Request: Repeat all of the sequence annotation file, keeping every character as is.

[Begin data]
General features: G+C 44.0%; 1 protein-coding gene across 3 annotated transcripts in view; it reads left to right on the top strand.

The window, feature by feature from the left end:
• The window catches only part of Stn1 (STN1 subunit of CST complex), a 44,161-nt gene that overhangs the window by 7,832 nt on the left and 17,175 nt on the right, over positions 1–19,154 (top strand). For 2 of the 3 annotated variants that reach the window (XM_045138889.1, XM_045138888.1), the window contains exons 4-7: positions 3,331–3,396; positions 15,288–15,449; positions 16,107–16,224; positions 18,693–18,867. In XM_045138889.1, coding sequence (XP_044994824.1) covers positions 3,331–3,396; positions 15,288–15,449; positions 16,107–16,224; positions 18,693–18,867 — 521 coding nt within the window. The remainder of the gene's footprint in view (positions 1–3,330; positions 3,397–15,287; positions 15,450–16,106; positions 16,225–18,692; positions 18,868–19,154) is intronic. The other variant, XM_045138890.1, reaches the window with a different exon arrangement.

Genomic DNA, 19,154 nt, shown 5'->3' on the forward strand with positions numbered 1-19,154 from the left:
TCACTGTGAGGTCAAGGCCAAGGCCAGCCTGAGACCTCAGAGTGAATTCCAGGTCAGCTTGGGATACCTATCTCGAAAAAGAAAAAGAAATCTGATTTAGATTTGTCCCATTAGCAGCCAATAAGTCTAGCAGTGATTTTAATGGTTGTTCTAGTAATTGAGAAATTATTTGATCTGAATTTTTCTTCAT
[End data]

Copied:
General features: G+C 44.0%; 1 protein-coding gene across 3 annotated transcripts in view; it reads left to right on the top strand.

The window, feature by feature from the left end:
• The window catches only part of Stn1 (STN1 subunit of CST complex), a 44,161-nt gene that overhangs the window by 7,832 nt on the left and 17,175 nt on the right, over positions 1–19,154 (top strand). For 2 of the 3 annotated variants that reach the window (XM_045138889.1, XM_045138888.1), the window contains exons 4-7: positions 3,331–3,396; positions 15,288–15,449; positions 16,107–16,224; positions 18,693–18,867. In XM_045138889.1, coding sequence (XP_044994824.1) covers positions 3,331–3,396; positions 15,288–15,449; positions 16,107–16,224; positions 18,693–18,867 — 521 coding nt within the window. The remainder of the gene's footprint in view (positions 1–3,330; positions 3,397–15,287; positions 15,450–16,106; positions 16,225–18,692; positions 18,868–19,154) is intronic. The other variant, XM_045138890.1, reaches the window with a different exon arrangement.

Genomic DNA, 19,154 nt, shown 5'->3' on the forward strand with positions numbered 1-19,154 from the left:
TCACTGTGAGGTCAAGGCCAAGGCCAGCCTGAGACCTCAGAGTGAATTCCAGGTCAGCTTGGGATACCTATCTCGAAAAAGAAAAAGAAATCTGATTTAGATTTGTCCCATTAGCAGCCAATAAGTCTAGCAGTGATTTTAATGGTTGTTCTAGTAATTGAGAAATTATTTGATCTGAATTTTTCTTCAT